Respondents raise several arguments alleging the trial court erred by refusing to consider their defense to the foreclosure action, that the debt Petitioner sought to foreclose was not a valid debt——a required element under the statute for foreclosure by power of sale. See N.C. Gen. Stat. § 45-21.16(d)(i) (requiring, inter alia, that the clerk of court must determine that a valid debt exists). Respondents contend the debt is not valid because Mr. Gilbert rescinded the transaction by which he obtained the loan from First National Bank of Arizona pursuant to the federal Truth in Lending Act (“TILA”), 15 U.S.C. §§ 1601-1667f, and the Federal Reserve Board’s Regulation Z, 12 C.F.R. § 226.1-.58. We conclude the trial court did not err.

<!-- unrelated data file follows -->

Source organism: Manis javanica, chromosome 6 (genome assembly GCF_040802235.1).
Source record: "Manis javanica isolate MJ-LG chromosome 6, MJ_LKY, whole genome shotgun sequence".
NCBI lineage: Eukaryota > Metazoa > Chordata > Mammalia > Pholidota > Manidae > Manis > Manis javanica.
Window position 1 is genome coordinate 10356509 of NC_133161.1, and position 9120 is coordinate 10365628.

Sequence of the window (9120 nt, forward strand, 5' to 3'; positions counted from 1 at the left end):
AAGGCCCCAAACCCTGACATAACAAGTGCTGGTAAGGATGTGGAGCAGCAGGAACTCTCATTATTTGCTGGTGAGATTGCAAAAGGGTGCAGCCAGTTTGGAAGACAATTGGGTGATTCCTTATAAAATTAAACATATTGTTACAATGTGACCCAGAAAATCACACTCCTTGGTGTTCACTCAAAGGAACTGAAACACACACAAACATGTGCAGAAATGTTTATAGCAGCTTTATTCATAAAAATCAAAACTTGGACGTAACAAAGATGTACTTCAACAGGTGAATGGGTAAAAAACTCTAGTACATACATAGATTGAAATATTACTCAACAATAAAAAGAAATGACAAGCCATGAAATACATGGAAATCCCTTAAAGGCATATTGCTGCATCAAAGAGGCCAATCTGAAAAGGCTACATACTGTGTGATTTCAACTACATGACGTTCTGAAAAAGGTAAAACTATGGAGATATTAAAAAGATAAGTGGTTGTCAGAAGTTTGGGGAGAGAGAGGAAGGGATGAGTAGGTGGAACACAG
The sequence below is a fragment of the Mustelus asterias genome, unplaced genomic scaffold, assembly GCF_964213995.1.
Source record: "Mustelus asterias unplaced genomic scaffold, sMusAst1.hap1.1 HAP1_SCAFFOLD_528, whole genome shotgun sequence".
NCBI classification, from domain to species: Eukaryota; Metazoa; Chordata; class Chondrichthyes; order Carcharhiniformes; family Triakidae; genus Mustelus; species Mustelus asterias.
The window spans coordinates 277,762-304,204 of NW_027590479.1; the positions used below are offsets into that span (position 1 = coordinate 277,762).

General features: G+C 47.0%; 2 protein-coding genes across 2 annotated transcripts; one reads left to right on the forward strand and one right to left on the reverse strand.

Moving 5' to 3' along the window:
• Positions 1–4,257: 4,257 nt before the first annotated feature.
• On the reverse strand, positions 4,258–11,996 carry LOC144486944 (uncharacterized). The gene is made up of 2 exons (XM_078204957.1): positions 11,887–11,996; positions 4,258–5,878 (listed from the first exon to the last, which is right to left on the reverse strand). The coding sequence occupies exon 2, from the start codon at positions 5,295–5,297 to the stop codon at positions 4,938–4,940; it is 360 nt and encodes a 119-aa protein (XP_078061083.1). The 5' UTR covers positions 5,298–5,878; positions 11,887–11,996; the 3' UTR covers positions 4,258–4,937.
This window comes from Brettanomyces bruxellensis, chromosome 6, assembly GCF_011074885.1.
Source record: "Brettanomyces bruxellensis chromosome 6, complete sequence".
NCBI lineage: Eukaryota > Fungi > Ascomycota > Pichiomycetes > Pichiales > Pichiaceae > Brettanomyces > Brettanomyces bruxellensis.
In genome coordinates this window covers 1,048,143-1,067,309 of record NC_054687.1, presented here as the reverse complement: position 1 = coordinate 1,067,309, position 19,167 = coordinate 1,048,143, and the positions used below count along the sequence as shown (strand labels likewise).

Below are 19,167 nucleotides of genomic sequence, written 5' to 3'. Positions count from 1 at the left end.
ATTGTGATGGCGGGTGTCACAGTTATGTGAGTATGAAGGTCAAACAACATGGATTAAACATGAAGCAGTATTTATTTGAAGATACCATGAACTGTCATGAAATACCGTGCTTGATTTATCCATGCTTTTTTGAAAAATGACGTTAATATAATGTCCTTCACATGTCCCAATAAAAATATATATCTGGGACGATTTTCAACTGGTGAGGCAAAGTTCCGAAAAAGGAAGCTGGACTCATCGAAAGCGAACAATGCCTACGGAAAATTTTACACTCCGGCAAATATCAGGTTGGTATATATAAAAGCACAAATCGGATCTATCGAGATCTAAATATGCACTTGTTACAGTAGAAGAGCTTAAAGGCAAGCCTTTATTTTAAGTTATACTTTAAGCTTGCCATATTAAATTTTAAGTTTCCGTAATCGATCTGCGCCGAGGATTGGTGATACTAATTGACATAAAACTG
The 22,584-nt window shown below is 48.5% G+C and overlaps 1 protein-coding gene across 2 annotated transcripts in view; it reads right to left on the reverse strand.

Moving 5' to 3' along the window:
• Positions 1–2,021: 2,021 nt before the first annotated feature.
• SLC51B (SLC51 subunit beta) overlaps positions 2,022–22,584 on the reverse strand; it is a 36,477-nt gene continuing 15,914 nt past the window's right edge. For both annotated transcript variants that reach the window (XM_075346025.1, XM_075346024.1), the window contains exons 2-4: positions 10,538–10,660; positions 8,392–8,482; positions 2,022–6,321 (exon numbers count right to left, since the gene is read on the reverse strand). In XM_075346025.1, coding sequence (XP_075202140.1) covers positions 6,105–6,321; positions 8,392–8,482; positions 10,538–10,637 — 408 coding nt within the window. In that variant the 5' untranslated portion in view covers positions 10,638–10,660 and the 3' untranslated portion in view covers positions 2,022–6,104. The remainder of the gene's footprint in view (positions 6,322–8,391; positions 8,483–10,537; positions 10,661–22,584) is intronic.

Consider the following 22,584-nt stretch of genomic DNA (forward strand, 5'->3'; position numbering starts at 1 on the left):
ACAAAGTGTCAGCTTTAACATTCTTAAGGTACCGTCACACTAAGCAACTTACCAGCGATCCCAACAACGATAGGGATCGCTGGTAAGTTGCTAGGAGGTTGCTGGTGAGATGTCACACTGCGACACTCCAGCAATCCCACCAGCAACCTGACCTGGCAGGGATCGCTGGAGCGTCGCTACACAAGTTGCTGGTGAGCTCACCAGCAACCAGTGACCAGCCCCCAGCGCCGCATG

The admissibility of evidence in the trial court is based upon that court’s sound discretion and may be disturbed on appeal only upon a finding that the decision was based on an abuse of discretion. Gibbs v. Mayo, 162 N.C. App. 549, 561, 591 S.E.2d 905, 913 (2004). Here, we conclude the trial court properly refused to consider Respondents’ evidence of rescission. Rescission under the TILA is an equitable remedy. See Am. Mortg. Network, Inc. v. Shelton, 486 F.3d 815, 819 (4th Cir. 2007) (“`[A]lthough the right to rescind [under the TILA] is [statutory], it remains an equitable doctrine subject to equitable considerations.'” (quoting Brown v. Nat’l Permanent Fed. Sav. & Loan Ass’n, 683 F.2d 444, 447 (D.C. Cir. 1982)). While legal defenses to a foreclosure under a power of sale are properly raised in a hearing held pursuant to section 45-21.16, equitable defenses are not. Watts, 38 N.C. App. at 94, 247 S.E.2d at 429. As we have previously stated, a hearing under section 45-21.16 is “not intended to settle all matters in controversy between mortgagor and mortgagee, nor was it designed to provide a second procedure for invoking equitable relief.” Id. A party seeking to raise an equitable defense may do so in a separate civil action brought in superior court under section 45-21.34. Id.; N.C. Gen. Stat. § 45-21.34 (2009) (stating that a party with a legal or equitable interest in the subject property may apply to a superior court judge to enjoin a sale of the property upon legal or equitable grounds). Accordingly, the trial court properly concluded Respondents’ argument that Mr. Gilbert had rescinded the loan transaction, invaliding the debt Petitioner sought to foreclose, was an equitable defense and not properly before the trial court. Respondents’ argument is without merit.[1]